In the 1970s, Leipzig central station was an unfulfilled promise to the world. The trains creaked and squealed piteously and the loudspeaker announcements went unheard in the nirvana of the huge station hall. It was a simple, loud, mechanical place. Travellers and staff had settled themselves into the different rooms for arrivals and departures. In the Mitropa, where the dishes had to be cleared away by themselves, all the different social strata gathered together—for twenty-four hours. Time seems to stand still in Helga Paris’s eighty black-and-white photographs. Only rarely do you see anyone hurrying for a train. There are no clocks. Everyone is waiting: the toilet attendant for the end of her shift, the woman selling lottery tickets for the next person seeking to make their fortune, the pensioner for her beer. Helga Paris’s series is a masterful study of a particular milieu with unmistakable characters—the marginal figures define the scenery of the endless waiting room.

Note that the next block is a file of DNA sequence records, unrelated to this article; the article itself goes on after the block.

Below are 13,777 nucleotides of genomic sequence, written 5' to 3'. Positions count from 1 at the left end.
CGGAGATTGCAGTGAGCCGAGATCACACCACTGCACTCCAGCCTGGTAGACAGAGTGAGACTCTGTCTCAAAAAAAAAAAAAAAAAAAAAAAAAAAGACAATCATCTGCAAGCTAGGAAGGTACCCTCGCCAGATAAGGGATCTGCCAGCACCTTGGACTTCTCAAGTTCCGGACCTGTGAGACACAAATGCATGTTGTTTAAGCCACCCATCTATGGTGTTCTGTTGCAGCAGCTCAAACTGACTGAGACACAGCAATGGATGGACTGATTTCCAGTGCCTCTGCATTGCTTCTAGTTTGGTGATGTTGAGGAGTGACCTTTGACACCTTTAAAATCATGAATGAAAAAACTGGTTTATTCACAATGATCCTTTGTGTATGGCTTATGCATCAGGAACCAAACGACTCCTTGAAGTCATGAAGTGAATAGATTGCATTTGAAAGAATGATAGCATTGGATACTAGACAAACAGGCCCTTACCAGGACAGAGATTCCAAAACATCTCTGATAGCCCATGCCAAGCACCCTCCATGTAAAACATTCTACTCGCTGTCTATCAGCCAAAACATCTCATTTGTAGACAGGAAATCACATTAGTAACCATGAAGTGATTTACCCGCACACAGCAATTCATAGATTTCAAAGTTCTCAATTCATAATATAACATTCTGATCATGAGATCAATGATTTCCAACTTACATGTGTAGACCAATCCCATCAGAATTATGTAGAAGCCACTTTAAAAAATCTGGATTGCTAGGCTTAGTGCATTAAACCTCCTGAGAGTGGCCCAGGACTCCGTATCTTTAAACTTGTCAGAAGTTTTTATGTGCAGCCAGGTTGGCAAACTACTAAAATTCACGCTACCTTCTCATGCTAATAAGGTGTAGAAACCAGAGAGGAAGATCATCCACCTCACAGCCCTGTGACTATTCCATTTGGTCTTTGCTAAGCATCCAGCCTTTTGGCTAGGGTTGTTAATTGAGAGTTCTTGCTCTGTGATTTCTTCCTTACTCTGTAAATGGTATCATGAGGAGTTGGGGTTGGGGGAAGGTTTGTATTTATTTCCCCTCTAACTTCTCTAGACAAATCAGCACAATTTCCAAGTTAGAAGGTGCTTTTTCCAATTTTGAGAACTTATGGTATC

Helga Paris (b. 1938) is one of the most important photographers in Germany. She made a name for herself with her volume Diva in Grau, in which she recorded the decline of Halle’s historic town centre in the 1980s, thus anticipating the end of the GDR.
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